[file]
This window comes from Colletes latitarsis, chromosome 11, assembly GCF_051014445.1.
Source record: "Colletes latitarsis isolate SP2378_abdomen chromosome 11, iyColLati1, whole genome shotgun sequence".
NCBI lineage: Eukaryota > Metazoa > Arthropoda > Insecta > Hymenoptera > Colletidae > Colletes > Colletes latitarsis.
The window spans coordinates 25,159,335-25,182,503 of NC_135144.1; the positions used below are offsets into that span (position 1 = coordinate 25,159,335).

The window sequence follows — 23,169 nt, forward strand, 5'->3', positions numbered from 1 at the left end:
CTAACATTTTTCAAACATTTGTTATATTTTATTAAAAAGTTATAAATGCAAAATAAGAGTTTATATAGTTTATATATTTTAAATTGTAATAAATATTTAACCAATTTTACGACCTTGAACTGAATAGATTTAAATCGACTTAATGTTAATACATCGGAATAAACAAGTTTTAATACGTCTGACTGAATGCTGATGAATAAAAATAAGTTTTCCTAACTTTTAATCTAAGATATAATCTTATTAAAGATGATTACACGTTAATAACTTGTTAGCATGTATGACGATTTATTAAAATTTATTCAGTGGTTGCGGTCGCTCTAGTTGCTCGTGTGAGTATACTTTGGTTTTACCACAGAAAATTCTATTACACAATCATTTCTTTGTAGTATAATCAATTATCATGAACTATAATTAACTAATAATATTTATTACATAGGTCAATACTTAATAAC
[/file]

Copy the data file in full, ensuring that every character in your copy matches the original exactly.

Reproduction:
This window comes from Colletes latitarsis, chromosome 11, assembly GCF_051014445.1.
Source record: "Colletes latitarsis isolate SP2378_abdomen chromosome 11, iyColLati1, whole genome shotgun sequence".
NCBI lineage: Eukaryota > Metazoa > Arthropoda > Insecta > Hymenoptera > Colletidae > Colletes > Colletes latitarsis.
The window spans coordinates 25,159,335-25,182,503 of NC_135144.1; the positions used below are offsets into that span (position 1 = coordinate 25,159,335).

The window sequence follows — 23,169 nt, forward strand, 5'->3', positions numbered from 1 at the left end:
CTAACATTTTTCAAACATTTGTTATATTTTATTAAAAAGTTATAAATGCAAAATAAGAGTTTATATAGTTTATATATTTTAAATTGTAATAAATATTTAACCAATTTTACGACCTTGAACTGAATAGATTTAAATCGACTTAATGTTAATACATCGGAATAAACAAGTTTTAATACGTCTGACTGAATGCTGATGAATAAAAATAAGTTTTCCTAACTTTTAATCTAAGATATAATCTTATTAAAGATGATTACACGTTAATAACTTGTTAGCATGTATGACGATTTATTAAAATTTATTCAGTGGTTGCGGTCGCTCTAGTTGCTCGTGTGAGTATACTTTGGTTTTACCACAGAAAATTCTATTACACAATCATTTCTTTGTAGTATAATCAATTATCATGAACTATAATTAACTAATAATATTTATTACATAGGTCAATACTTAATAAC